I love the intent and possibilities of Thanksgiving. It ushers us into a complex season of contemplation, of goodwill and reverie. But the season is often replete with too much melodrama and jejune behavior, which I'm totally guilty of propagating. We bundle-up at the first signs of winter, it’s icy fingers compelling us early to rest in warmth near a fire or with a loved one, our day-dreamy gazes oscillating from quotidian responsibilities, to where the year has gone, to existential thoughts, and back again. With urgency and welcomed obligation, we meet with friends and family, play catch-up, reminisce, and encircle a table bursting with our modern harvests and gratitude. Some of us indulge in traditional feasts, tested and consecrated by place and history; others among us subscribe to unique fare, eschewing the culinary mandate of the season and adding our own delights to the collective menu. Regardless, commensality endears us to one another, perpetuates our traditions, and updates our narratives. With a feast as the centerpiece, we preserve a broader human tradition, one that’s been resurrected, like fallow fields, annually for millennia. We show gratitude for the harvest, for the bounty of resources that we cultivate daily, which sustain us. We transcend years and borders, and we celebrate with our forebears the globe over, who, with submission and humility, have rejoiced in the same bounty.
This is the power of Thanksgiving. In recognition of those forces greater than ourselves, and to those ties that bind, we acknowledge our smallness and our needs and those profound forces that sustain us. Humility reigns us in, reminding us that the life bursting forth is temporal, that our mortality and vitality are mutable; Kazantzakis reminds us over and over in Report to Greco that to know suffering is to know joy. Consequently, we reflect with awe and reverence on the good fortune that we have to be here, with friends and food, fire and shelter. With sustenance.
Certain ignoble forces try extinguish the light in this darkness with black markets (!) and gluttony; if we succumb to them, gratitude dies and consumption prevails. And we are cleaved from each other, from our traditions, and from the historical narrative of gratitude itself. It’s hard to think of anything else when your mouth is full.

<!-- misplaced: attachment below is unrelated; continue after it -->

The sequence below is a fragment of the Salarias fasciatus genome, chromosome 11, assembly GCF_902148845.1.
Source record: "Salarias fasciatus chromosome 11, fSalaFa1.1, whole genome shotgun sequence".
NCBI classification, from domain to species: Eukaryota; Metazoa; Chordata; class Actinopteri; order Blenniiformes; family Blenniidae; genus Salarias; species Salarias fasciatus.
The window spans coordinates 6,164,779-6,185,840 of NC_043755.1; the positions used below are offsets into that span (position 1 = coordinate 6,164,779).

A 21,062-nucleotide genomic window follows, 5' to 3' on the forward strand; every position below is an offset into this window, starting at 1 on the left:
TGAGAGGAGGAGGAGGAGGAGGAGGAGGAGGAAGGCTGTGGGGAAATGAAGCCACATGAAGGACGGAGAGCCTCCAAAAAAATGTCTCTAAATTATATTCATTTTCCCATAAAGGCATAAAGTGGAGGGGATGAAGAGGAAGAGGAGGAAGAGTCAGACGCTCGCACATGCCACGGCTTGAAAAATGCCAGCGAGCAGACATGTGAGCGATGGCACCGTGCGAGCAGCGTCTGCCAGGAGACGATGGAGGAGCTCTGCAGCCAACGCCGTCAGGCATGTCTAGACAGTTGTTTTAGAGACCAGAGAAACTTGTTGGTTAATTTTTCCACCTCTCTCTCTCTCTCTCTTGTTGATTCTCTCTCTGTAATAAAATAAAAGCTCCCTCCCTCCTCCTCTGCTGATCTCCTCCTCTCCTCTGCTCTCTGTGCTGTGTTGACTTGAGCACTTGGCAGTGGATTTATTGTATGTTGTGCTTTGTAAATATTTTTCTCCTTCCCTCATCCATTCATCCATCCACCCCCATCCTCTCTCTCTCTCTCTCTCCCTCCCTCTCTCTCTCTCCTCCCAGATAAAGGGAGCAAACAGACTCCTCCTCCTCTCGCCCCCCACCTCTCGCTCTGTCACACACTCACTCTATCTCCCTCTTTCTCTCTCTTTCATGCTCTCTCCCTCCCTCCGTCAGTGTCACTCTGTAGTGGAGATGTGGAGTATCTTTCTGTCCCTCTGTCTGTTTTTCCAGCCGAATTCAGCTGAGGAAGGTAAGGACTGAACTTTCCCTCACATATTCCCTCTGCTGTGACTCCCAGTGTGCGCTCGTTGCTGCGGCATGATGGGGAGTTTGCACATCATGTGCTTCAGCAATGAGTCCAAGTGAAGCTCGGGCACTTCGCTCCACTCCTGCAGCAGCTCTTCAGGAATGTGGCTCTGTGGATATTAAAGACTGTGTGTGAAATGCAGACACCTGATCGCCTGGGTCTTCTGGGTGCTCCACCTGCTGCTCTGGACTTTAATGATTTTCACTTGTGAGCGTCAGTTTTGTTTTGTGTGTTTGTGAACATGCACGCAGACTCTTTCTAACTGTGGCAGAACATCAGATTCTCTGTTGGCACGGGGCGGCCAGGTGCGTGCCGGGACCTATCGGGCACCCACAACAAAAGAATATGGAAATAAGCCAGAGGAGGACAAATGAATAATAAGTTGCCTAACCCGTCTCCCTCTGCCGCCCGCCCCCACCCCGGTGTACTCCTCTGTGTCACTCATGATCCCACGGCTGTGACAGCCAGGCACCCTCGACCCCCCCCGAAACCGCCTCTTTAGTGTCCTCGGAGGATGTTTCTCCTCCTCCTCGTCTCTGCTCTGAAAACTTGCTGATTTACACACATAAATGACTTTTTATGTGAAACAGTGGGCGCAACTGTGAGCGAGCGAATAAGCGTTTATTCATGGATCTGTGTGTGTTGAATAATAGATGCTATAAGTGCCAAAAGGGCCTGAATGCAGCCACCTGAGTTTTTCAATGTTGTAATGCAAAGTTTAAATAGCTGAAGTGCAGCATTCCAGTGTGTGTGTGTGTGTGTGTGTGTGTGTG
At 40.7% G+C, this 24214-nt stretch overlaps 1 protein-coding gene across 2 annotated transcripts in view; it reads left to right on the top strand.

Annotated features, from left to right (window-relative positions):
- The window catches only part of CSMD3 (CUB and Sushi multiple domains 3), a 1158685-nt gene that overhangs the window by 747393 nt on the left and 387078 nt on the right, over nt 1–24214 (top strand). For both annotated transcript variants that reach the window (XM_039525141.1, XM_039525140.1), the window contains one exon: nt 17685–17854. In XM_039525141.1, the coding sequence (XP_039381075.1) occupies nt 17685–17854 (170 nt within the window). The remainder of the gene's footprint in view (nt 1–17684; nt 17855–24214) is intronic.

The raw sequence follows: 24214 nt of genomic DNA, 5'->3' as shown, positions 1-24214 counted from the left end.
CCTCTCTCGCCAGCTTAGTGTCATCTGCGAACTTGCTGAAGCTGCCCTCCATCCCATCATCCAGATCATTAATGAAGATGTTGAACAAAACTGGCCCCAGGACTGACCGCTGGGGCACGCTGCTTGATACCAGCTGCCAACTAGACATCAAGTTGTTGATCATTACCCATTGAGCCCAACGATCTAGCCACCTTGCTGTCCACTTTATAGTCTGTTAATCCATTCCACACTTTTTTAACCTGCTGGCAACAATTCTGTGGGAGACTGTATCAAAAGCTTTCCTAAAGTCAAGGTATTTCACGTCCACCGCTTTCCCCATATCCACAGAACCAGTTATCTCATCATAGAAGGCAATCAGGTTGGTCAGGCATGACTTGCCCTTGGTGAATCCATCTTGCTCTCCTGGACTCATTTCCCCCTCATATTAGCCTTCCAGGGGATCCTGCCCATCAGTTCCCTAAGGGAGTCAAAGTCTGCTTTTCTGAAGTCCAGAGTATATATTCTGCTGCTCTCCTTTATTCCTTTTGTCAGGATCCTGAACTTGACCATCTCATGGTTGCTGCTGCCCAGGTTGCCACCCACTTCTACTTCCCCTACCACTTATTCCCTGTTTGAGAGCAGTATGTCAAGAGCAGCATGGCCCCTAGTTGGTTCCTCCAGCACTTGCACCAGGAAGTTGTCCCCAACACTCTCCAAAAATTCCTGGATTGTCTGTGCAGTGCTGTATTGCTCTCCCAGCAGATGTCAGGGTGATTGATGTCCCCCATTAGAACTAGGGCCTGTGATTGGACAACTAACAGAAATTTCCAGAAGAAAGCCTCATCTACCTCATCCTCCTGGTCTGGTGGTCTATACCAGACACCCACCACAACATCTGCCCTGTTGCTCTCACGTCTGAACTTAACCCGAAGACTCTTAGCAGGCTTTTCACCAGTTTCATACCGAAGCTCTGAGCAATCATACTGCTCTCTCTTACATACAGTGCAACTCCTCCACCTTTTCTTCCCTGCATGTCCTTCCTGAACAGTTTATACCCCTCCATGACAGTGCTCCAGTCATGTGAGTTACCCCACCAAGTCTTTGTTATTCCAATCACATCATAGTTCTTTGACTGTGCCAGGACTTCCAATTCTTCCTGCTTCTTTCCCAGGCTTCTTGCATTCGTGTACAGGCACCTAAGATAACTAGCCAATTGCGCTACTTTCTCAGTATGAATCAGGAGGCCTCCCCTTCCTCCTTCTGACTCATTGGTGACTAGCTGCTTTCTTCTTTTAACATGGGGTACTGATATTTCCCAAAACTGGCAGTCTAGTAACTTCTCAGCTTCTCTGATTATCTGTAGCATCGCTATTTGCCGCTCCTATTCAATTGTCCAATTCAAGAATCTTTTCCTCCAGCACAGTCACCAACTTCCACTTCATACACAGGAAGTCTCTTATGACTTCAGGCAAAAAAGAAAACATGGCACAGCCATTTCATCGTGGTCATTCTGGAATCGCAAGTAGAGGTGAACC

As the cold comes, and people the globe-over suffer more than just a shiver, we should embrace gratitude, the progenitor of community and the tonic of our suffering. We are, after all, celebrating one virtue that is truly universal. There is the common theme from which we can start anew, a human polity founded and focused on core beliefs. Thanksgiving in all hearts, year round.
To conclude, here are some final thoughts from some big minds.
"To wake at dawn with a winged heart and give thanks for another day of loving; to rest at the noon hour and meditate on love's ecstasy; to return home at eventide with gratitude; And then to sleep with a prayer for the beloved in your heart and a song of praise upon your lips."
-Kahil Gibran, "On Love", The Prophet
"And let there be in the song a remembrance for the autumn days, and for the vineyard, and for the winepress."
-KG, "On Eating and Drinking," The Prophet
"And travelling mercies, too. I can't help but say again what I said on the beach that day, in a whisper this time and without even being exactly sure to whom I'm saying it: Thank you. Thank you. Thank you." -Annie Lamott, Travelling Mercies
"I cannot pretend I am without fear. But my predominant feeling is one of gratitude. I have loved and been loved; I have been given much and I have given something in return; I have read and traveled and thought and written. I have had an intercourse with the world, the special intercourse of writers and readers.
Above all, I have been a sentient being, a thinking animal, on this beautiful planet, and that in itself has been an enormous privilege and adventure."
-Oliver Sacks, Gratitude
Global Initiatives Director
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